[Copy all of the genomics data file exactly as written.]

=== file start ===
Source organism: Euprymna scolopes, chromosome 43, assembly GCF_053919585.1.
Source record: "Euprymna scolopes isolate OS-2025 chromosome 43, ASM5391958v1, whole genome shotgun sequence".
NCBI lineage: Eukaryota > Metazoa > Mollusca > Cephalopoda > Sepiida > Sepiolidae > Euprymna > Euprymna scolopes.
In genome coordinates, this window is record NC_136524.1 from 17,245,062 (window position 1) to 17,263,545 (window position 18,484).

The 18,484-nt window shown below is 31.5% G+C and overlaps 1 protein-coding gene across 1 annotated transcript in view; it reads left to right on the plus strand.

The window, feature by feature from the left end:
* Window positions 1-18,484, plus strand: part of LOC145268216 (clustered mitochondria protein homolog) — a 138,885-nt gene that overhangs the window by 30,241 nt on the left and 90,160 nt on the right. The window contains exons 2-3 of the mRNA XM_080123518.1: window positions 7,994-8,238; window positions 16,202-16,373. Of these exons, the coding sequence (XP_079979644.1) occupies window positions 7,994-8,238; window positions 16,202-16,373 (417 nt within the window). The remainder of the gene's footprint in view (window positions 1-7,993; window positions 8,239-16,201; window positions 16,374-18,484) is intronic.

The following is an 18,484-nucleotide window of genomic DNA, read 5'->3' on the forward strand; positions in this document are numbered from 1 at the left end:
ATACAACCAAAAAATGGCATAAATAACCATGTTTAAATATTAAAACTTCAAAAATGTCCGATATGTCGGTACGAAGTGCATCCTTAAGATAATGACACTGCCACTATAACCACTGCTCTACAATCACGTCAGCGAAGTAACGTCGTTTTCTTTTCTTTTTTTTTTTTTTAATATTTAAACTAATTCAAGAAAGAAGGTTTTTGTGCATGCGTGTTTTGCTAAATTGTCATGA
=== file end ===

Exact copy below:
Source organism: Euprymna scolopes, chromosome 43, assembly GCF_053919585.1.
Source record: "Euprymna scolopes isolate OS-2025 chromosome 43, ASM5391958v1, whole genome shotgun sequence".
NCBI lineage: Eukaryota > Metazoa > Mollusca > Cephalopoda > Sepiida > Sepiolidae > Euprymna > Euprymna scolopes.
In genome coordinates, this window is record NC_136524.1 from 17,245,062 (window position 1) to 17,263,545 (window position 18,484).

The 18,484-nt window shown below is 31.5% G+C and overlaps 1 protein-coding gene across 1 annotated transcript in view; it reads left to right on the plus strand.

The window, feature by feature from the left end:
* Window positions 1-18,484, plus strand: part of LOC145268216 (clustered mitochondria protein homolog) — a 138,885-nt gene that overhangs the window by 30,241 nt on the left and 90,160 nt on the right. The window contains exons 2-3 of the mRNA XM_080123518.1: window positions 7,994-8,238; window positions 16,202-16,373. Of these exons, the coding sequence (XP_079979644.1) occupies window positions 7,994-8,238; window positions 16,202-16,373 (417 nt within the window). The remainder of the gene's footprint in view (window positions 1-7,993; window positions 8,239-16,201; window positions 16,374-18,484) is intronic.

The following is an 18,484-nucleotide window of genomic DNA, read 5'->3' on the forward strand; positions in this document are numbered from 1 at the left end:
ATACAACCAAAAAATGGCATAAATAACCATGTTTAAATATTAAAACTTCAAAAATGTCCGATATGTCGGTACGAAGTGCATCCTTAAGATAATGACACTGCCACTATAACCACTGCTCTACAATCACGTCAGCGAAGTAACGTCGTTTTCTTTTCTTTTTTTTTTTTTTAATATTTAAACTAATTCAAGAAAGAAGGTTTTTGTGCATGCGTGTTTTGCTAAATTGTCATGA